- Aflac, the biggest provider of supplemental insurance with sales of $5.5 billion in Q3 2017, debuted a chatbot on Facebook Messenger to help answer questions from consumers during benefits enrollment season, according to a press release by the company.
- DuckChat, featuring the iconic Aflac Duck, uses artificial intelligence (AI) to learn about users as they seek answers about enrollment, benefits options, insurance definitions and coverage choices. The Duck typically responds immediately on Messenger and mimics human learning to get smarter and provide better answers over time.
- To promote the new tool, Aflac released its newest TV commercial that shows the duck mascot working late at night to answer people's questions about insurance. The spot debuted on Oct. 31 during NBC's "This Is Us" and Aflac will run online ads, as well as GIFs and short videos on social media.
The Aflac Duck has become an iconic character since the insurance company began featuring it in its advertising in 2000. Since then, it's helped boost brand recognition after appearing in more than 70 commercials, so many consumers immediately connect it with the brand. The new chatbot provides an entertaining and helpful way for consumers to interact with the company on a convenient platform any time of day. Aflac is also touting the new tool on Facebook, Twitter and Instagram, which will likely boost consumers' discoverability and engagement with the fun GIFs and videos featuring the Duck working late in a cubicle to answer customers' questions.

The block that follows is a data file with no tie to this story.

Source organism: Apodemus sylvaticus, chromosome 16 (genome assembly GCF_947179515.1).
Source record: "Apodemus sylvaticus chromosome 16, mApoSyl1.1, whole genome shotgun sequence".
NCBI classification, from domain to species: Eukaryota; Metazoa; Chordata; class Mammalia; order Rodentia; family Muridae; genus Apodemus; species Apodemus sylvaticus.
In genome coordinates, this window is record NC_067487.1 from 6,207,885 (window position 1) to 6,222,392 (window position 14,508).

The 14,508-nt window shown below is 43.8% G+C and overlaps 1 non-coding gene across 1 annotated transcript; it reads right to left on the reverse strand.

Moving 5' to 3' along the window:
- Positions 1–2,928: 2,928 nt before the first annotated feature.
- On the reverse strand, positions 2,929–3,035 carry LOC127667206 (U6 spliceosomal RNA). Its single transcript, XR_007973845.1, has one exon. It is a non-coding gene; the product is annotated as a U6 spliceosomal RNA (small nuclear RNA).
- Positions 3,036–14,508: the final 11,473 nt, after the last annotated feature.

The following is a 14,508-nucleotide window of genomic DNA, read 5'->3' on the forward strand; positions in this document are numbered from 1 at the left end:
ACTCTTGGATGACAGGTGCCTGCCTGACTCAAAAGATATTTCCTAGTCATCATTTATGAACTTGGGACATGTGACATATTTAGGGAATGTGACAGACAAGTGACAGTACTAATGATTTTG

Aflac is the latest insurer to introduce a chatbot on Facebook Messenger. Last month, Progressive Insurance released a chatbot to let consumers ask its fictional salesperson and brand mascot Flo questions about buying car insurance. Aflac released its chatbot at a key point for its target audience: benefits enrollment season. One challenge for marketers of insurance companies is educating consumers about complicated policies and industry jargon while working to shift the reputation of insurance brands as more friendly and helpful for consumers.
Meanwhile, Messenger chatbots are still in the process of gaining traction since their introduction to the platform in April 2016, but they're still getting a decent amount of engagement. About 1.2 billion entities talk on Messenger now, and not all of them are human, according to Forbes. More than 100,000 chatbots generate 2 billion messages with the people they engage every month.